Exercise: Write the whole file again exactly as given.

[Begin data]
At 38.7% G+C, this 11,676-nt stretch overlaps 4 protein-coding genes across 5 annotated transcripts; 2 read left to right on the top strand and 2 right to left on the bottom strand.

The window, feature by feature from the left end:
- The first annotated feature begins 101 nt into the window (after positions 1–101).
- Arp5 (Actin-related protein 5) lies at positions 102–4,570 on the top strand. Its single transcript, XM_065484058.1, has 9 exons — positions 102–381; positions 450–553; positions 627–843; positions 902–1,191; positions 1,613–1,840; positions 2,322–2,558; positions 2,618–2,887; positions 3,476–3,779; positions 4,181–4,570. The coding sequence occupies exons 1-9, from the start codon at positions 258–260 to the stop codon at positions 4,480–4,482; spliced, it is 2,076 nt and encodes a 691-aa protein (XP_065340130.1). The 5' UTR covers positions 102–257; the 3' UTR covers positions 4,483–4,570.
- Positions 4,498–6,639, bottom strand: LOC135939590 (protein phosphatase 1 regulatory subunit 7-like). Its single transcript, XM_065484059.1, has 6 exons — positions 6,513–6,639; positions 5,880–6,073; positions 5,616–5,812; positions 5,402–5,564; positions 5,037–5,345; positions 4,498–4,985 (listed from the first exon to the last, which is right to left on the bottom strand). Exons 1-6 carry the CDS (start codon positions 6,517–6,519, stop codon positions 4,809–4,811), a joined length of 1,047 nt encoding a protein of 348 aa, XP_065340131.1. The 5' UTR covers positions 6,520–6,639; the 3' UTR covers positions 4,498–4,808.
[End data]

At 38.7% G+C, this 11,676-nt stretch overlaps 4 protein-coding genes across 5 annotated transcripts; 2 read left to right on the top strand and 2 right to left on the bottom strand.

The window, feature by feature from the left end:
- The first annotated feature begins 101 nt into the window (after positions 1–101).
- Arp5 (Actin-related protein 5) lies at positions 102–4,570 on the top strand. Its single transcript, XM_065484058.1, has 9 exons — positions 102–381; positions 450–553; positions 627–843; positions 902–1,191; positions 1,613–1,840; positions 2,322–2,558; positions 2,618–2,887; positions 3,476–3,779; positions 4,181–4,570. The coding sequence occupies exons 1-9, from the start codon at positions 258–260 to the stop codon at positions 4,480–4,482; spliced, it is 2,076 nt and encodes a 691-aa protein (XP_065340130.1). The 5' UTR covers positions 102–257; the 3' UTR covers positions 4,483–4,570.
- Positions 4,498–6,639, bottom strand: LOC135939590 (protein phosphatase 1 regulatory subunit 7-like). Its single transcript, XM_065484059.1, has 6 exons — positions 6,513–6,639; positions 5,880–6,073; positions 5,616–5,812; positions 5,402–5,564; positions 5,037–5,345; positions 4,498–4,985 (listed from the first exon to the last, which is right to left on the bottom strand). Exons 1-6 carry the CDS (start codon positions 6,517–6,519, stop codon positions 4,809–4,811), a joined length of 1,047 nt encoding a protein of 348 aa, XP_065340131.1. The 5' UTR covers positions 6,520–6,639; the 3' UTR covers positions 4,498–4,808.